Break out the Aqua Net!

beauty and hair fashions

Beauty and Hair Fashions

Relive the 1960s with some seriously interesting hair styles. The book is pretty low substance and the pencil drawings that illustrate the styles barely qualify as illustrations, not to mention look a bit creepy. For the most part, this book is really a bunch of promotions wrapped up with some hair styles.

If you are of a certain age, you might remember those days when you shellacked your hair into place. (Aqua Net and Dippity-Do were the tools of the time.) My mother sported a bouffant style from the late 1960s through most of the 1970s. A once a week hair appointment required hair rollers, sitting under a bonnet hair drier, and having her hair teased into submission. Every night she would carefully wrap that hair in toilet paper to hold the style in place. She integrated some wigs and hair pieces into her life because the work required to maintain a style like that was way too much.

I think this book can be safely weeded.



back cover

electrical rollers

the see thru hair style

curl explosion hair style

mini and midi hair

wide, high and the handsome hair style


    1. I thought that too, but I wasn’t sure there would be enough Trekkers out there that would understand. Mary

    2. She does look like her. I always wondered if her “checkerboard” hairstyle was her own hair or a wig. I figure it had to be a wig because can you imagine how many hours it would take a stylist to create that every day?

      1. I had a chance to meet her once and ask. It was a wig, and apparently not a very comfortable one.

  1. Toilet paper? Did she put some kind of cap on over that, or how did that work? 1960s hairstyling kind of fascinates me, including its persistence into the 80s, 90s and beyond! I love spotting a lady wearing one of those clear plastic rain bonnets outside lol. Of course you see them less and less often!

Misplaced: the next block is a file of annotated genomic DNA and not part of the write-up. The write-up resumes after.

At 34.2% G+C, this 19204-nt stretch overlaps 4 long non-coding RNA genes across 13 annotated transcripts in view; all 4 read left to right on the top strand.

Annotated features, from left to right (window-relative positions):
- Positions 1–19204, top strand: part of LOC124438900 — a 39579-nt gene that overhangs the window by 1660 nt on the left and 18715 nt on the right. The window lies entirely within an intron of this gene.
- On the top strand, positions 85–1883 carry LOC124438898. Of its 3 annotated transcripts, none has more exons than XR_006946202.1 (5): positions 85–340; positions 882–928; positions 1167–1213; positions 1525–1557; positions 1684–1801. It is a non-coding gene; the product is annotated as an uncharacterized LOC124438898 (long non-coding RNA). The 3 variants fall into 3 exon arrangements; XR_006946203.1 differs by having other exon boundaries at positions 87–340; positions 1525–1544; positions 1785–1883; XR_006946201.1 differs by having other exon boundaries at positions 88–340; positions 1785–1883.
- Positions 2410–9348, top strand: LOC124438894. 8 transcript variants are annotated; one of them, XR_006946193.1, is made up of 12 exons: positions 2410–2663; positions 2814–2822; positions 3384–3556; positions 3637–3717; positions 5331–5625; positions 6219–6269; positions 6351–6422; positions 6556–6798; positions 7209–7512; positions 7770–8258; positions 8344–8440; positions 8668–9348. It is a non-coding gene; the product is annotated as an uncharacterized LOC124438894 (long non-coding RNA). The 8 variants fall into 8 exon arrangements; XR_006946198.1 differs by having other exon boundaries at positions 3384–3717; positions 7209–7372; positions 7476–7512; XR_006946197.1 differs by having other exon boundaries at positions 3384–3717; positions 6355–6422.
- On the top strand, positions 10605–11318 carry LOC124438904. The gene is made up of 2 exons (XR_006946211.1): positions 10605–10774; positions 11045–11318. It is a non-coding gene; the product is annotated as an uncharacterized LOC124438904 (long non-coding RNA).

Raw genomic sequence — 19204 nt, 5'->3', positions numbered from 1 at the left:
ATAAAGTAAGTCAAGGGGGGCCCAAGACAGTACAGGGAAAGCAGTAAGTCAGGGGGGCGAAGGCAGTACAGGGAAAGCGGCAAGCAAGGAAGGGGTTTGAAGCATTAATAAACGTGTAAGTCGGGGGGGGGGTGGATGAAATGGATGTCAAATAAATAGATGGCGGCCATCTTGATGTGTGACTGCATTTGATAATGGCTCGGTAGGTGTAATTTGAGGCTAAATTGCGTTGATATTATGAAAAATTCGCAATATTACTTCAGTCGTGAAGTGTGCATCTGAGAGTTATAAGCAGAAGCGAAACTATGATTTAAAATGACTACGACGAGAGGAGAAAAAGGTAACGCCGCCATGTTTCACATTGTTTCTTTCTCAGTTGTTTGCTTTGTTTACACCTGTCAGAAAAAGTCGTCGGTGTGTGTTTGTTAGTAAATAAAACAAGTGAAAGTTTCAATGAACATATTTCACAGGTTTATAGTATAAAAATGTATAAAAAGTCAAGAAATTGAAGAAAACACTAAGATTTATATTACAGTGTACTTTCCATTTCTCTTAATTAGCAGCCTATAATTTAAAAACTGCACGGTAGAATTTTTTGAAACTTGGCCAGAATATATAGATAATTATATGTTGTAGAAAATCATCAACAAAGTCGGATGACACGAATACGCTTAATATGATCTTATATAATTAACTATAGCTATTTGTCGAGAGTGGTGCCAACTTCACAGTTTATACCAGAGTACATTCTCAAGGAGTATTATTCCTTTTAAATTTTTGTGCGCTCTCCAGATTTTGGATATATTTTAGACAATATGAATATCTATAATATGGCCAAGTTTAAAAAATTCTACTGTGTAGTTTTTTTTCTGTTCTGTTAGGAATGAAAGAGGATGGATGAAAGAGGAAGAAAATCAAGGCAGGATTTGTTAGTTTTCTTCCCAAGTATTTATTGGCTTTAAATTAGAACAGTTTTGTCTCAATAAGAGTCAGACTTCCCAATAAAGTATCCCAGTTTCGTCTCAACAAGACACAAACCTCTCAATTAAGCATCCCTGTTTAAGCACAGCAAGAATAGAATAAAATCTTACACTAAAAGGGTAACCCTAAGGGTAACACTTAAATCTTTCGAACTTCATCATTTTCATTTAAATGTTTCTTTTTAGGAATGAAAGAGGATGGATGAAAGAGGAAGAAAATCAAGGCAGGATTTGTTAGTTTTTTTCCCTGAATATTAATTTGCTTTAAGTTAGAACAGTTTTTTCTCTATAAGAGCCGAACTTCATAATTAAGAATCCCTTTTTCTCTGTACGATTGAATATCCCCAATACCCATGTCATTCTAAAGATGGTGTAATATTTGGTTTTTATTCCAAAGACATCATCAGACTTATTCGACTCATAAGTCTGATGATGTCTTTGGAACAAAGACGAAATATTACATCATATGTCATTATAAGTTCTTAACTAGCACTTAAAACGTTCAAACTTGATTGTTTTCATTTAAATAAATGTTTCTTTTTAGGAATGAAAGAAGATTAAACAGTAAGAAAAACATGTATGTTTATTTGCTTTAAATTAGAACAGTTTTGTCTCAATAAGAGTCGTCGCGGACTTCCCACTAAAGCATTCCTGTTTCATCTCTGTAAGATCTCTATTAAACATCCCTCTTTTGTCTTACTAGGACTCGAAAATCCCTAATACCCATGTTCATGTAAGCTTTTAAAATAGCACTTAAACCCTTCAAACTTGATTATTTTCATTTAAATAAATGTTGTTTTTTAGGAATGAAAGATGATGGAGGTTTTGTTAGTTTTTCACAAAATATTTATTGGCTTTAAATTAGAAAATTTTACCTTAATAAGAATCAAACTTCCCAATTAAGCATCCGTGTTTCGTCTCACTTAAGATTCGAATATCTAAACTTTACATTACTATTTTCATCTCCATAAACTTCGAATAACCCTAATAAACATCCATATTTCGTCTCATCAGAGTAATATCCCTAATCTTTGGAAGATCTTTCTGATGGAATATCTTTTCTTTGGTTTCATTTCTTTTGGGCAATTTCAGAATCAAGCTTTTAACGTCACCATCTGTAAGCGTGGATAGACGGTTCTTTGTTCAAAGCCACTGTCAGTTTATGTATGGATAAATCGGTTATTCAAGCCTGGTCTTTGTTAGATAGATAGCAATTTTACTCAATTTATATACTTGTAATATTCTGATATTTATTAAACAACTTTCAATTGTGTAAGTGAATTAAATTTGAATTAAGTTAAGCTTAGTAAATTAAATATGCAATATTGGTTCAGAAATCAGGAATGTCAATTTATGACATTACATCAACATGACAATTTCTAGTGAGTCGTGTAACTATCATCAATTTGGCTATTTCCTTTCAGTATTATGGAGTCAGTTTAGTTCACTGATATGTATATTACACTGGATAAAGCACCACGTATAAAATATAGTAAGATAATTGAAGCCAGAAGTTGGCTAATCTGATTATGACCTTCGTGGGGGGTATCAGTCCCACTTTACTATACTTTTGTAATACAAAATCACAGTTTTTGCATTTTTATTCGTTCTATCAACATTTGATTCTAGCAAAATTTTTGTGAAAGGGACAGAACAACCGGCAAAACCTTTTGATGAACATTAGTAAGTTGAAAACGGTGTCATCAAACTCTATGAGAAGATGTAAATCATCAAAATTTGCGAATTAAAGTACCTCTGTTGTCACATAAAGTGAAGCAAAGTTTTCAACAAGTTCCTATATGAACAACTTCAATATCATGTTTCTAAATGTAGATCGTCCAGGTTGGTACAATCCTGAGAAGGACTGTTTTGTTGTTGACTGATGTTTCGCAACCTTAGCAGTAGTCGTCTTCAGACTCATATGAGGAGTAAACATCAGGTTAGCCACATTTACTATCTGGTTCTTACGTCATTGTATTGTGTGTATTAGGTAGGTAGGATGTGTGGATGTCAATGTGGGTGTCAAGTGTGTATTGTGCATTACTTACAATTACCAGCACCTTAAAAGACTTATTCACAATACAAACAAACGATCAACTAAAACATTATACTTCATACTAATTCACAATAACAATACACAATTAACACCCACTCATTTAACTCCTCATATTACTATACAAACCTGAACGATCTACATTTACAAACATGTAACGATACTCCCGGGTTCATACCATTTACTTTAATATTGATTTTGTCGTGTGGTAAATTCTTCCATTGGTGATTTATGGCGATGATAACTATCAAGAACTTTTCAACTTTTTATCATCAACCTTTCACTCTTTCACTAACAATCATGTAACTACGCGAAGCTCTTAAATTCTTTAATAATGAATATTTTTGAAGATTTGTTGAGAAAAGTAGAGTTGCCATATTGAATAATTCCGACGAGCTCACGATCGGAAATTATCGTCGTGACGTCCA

1. My mother, who is 96, still wears those. I thought they were anathema even at the time. They have not improved.

  2. No wonder the hippie style of straight and parted in the middle was so eagerly embraced. Must have saved women ours of time and lots of money on products this book was designed to sell, plus no salon visits.

    I remember those hot rollers. I also remember (but never used) Dippity-Do and remember choking on AquaNet. My mom had a salon appointment every Friday till she went to the nursing home in the early 2000’s — and sometimes even then.

    1. My mother had a “bubble” hairdo, with a permanent. She had it “done” every week, too. And colored when necessary — she started going grey in her 30s, but my father did not want his wife to look “like an old lady,” so she kept making it brown till she was 90, when he died. Then she let it go natural, and it worked out to a really pretty silver. She stopped the weekly hair appointments, too, and only went for a trim when it started getting in her eyes. With the pandemic, I think she has rediscovered bobby pins LOL.

      The pics look strange to us today but they were the norm back then.

    1. And “The Handsome” says it “bursts into a frisky bunch of ringlets”, which sounds like something hatches out of it! Maybe more isopods?

  3. That last hairstyle looks like it was done with a van de graaff generator! Actually, the last three hairstyles look like that. Weird.

  4. A grand mother wore curlers to bed, but I don’t know if she ever went to the salon after retiring from the bank. And “tip top” was slang in Horatio Alger books, not the best memory this late. If almost all of the products are gone and the condition is bad, archive/recycle/Friends-zone it.

  5. When this book was published I was in my third year of college. Apart from the ‘midi’ these hairstyles were only seen on people like Jean Shrimpton in high fashion magazines.
    My classmates and I were too busy ironing each other’s hair to look like Mary Travers to bother with that sort of stuff.

  6. My cousin got married in the 80s and I swear the hairdresser gave me the “Evening See-Thru” and lacquered it with a full can of Aqua-net. It stormed like crazy and I remember seeing my shadow by the streetlight as I ran to the reception hall. My dress was whipping around like crazy but my hair never moved.

    A purple can of Aqua net could do double duty as a spray on Motorcycle helmet.

  7. No one would call those styles “casual” or “carefree” nowadays.
    Ever flip through a 1950’s yearbook? The women’s hairstyles are all so rigid. Every curl, every ringlet, every “loose” lock falling down the side is carefully and deliberately placed. It’s amazing to see how many different ways people shellacked their hair into shape.

  8. All these comments and not one comment about the way the necks are drawn? The neck illustrations look like Al Capp’s Schmoo wearing people masks.

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